Sign pe­ti­tion to stop the killings

Daily Star Sunday - - FRONT PAGE - ■ by CHARLES W PALMER charles.wade­palmer@dai­lystar.co.uk

DOG lovers have be­gun a cam­paign to save hun­dreds of Army dogs sen­tenced to death.

We re­vealed last week how the mil­i­tary has killed 1,000 ser­vice dogs they re­gard as too old or too fierce.

As a re­sult, a pe­ti­tion has been started to stop dogs that have worked along­side troops on the front­line be­ing put down.

And we want you to help us sup­port the ef­fort to save dogs’ lives by sign­ing it and shar­ing it on­line.

Julie Hill, host of DogCast Ra­dio since 2005, be­gan the pe­ti­tion af­ter read­ing our story, in­set.

The 49-year-old had Labrador Buddy, a for­mer ed­u­ca­tion dog with the Blue Cross an­i­mal char­ity, for more than 15 years

She said: “Work­ing dogs en­able us to live our lives safely, and with­out them so­ci­ety couldn’t func­tion as eas­ily. We owe it to them to give them a good re­tire­ment, not dis­pose of them.”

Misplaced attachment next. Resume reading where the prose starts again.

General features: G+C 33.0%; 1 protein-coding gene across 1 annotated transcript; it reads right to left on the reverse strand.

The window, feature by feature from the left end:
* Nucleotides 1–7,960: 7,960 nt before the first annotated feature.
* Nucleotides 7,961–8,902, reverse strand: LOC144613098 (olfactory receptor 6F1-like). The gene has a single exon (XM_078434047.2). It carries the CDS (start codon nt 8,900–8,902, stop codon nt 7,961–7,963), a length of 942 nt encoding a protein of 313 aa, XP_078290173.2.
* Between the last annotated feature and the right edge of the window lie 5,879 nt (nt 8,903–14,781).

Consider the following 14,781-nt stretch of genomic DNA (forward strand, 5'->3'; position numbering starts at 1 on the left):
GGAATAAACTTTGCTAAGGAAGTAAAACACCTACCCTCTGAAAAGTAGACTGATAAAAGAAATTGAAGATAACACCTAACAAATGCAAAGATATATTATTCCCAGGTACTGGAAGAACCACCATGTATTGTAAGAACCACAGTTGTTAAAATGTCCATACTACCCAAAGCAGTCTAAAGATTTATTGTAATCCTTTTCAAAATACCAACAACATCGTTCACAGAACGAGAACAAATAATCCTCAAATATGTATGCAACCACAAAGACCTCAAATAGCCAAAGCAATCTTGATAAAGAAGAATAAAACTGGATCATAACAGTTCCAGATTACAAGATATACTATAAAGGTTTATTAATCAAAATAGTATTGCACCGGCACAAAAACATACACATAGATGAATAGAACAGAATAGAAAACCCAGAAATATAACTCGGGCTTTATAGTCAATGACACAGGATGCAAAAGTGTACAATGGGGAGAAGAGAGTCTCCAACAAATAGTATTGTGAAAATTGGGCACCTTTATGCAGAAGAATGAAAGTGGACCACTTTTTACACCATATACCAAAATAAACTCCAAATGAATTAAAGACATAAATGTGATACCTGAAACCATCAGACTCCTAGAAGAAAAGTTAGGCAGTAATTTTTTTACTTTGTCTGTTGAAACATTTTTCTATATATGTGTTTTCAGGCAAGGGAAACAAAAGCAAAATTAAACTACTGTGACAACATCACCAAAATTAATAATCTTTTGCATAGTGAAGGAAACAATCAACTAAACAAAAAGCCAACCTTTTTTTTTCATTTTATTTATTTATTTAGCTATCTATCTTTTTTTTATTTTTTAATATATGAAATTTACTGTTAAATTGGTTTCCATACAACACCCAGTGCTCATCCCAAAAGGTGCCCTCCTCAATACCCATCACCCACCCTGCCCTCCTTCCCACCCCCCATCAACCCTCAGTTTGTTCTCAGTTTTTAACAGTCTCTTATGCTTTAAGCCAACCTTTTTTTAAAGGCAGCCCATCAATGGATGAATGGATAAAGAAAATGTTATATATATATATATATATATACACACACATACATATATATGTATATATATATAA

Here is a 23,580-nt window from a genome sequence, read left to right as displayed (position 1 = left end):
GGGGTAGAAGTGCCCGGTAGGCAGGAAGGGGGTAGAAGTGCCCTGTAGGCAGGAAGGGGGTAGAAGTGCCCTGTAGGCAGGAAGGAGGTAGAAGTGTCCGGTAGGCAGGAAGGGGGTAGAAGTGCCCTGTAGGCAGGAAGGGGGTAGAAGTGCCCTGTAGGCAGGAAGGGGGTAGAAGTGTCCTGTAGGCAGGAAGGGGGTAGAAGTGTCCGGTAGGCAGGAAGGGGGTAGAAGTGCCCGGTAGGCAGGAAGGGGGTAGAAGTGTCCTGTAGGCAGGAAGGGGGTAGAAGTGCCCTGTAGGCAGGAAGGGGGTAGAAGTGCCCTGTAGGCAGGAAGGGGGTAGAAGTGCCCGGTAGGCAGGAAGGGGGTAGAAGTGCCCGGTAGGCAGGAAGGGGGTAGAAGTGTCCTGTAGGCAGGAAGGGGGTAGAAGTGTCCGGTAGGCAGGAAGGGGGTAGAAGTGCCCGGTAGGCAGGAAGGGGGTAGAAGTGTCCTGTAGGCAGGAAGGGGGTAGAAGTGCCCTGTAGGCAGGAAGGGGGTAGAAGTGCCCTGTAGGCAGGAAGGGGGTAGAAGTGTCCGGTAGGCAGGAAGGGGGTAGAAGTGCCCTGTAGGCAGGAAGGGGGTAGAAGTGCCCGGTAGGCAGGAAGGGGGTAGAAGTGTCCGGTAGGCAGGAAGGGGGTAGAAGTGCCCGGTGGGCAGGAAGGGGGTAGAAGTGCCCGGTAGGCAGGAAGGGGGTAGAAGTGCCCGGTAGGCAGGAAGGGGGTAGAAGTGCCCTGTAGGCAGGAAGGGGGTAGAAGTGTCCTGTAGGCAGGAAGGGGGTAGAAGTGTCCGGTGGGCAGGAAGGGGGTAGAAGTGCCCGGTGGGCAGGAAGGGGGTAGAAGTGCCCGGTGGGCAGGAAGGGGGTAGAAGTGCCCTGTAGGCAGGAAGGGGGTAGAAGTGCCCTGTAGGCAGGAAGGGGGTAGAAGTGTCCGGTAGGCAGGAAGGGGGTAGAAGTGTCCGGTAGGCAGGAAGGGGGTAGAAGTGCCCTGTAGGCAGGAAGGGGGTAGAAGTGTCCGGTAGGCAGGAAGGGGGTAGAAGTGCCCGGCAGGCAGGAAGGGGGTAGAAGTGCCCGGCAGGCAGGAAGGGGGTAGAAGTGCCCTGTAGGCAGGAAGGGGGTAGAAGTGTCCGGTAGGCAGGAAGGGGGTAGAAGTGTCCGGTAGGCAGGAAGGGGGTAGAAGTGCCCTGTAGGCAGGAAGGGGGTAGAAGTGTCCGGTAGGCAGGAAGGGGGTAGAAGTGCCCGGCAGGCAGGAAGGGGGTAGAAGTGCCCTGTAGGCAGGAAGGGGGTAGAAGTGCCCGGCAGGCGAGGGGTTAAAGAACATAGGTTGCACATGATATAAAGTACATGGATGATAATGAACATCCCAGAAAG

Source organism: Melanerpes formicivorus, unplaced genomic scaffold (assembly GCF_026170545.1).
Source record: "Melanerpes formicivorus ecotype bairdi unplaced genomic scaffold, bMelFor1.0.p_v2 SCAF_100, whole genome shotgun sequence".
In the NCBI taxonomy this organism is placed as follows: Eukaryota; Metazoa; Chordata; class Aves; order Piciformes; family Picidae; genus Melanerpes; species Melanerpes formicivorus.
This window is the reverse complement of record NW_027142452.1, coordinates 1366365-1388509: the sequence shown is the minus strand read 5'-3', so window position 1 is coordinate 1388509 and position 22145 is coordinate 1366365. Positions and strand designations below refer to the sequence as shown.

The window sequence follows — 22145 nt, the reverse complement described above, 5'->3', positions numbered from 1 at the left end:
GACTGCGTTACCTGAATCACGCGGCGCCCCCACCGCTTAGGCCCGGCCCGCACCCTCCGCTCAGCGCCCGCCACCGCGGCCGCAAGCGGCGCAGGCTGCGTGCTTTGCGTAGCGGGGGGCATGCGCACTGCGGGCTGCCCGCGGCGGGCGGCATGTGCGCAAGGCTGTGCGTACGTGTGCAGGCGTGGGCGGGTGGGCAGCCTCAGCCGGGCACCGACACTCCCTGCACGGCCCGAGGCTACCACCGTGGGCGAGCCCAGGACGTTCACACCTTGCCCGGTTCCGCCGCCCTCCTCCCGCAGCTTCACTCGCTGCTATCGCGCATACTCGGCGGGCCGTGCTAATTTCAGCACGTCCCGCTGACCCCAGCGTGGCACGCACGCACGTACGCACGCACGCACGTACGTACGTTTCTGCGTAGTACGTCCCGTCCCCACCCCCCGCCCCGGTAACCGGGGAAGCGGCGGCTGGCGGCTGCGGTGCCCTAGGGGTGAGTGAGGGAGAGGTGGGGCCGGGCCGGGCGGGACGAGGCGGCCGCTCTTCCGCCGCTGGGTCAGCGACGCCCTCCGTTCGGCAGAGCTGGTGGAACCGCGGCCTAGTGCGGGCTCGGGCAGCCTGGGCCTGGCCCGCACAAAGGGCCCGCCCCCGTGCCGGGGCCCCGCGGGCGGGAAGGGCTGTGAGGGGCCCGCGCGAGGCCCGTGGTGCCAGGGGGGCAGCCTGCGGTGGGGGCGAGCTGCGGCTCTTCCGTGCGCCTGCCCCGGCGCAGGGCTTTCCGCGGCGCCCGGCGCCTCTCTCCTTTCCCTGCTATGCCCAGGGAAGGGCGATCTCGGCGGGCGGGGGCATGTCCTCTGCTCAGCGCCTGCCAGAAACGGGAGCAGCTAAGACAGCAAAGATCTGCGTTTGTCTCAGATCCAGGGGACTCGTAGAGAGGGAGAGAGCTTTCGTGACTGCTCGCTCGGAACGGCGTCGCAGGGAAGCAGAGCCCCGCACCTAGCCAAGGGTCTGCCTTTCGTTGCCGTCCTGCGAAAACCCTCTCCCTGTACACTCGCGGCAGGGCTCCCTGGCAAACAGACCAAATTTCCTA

Julie, of Shrop­shire, added: “If

Buddy had been deemed ‘old and worn out’ at eight he’d have had half his life stolen from him.”

A mil­i­tary doc­u­ment seen by this news­pa­per states:

“Old and worn out dogs are an­i­mals who have reached a cer­tain age (over eight-years-old) and are no longer able to carry out their du­ties to the req­ui­site stan­dard.

“Many rea­sons ex­ist but they are ac­cepted to be ‘of age’ and to con­tinue to use them would be detri­men­tal to the an­i­mal, the ser­vice or per­haps both.” The doc­u­ment also says there are “an­i­mals who are not old (un­der eight) and are no longer able to carry out du­ties to the req­ui­site stan­dard”. Deb­bie Con­nolly, who runs the only res­cue cen­tre in the UK re­ha­bil­i­tat­ing re­tired work­ing dogs, slammed the Min­istry of De­fence for its treat­ment of dogs. She claims that the prob­lem of not re­hom­ing dogs stems from the Forces be­ing closed in­sti­tu­tions. Deb­bie ar­gued: “His­tor­i­cally the MoD has not been co­op­er­a­tive in work­ing with other peo­ple. They can’t all be re­ha­bil­i­tated, but the point is they don’t even try.”

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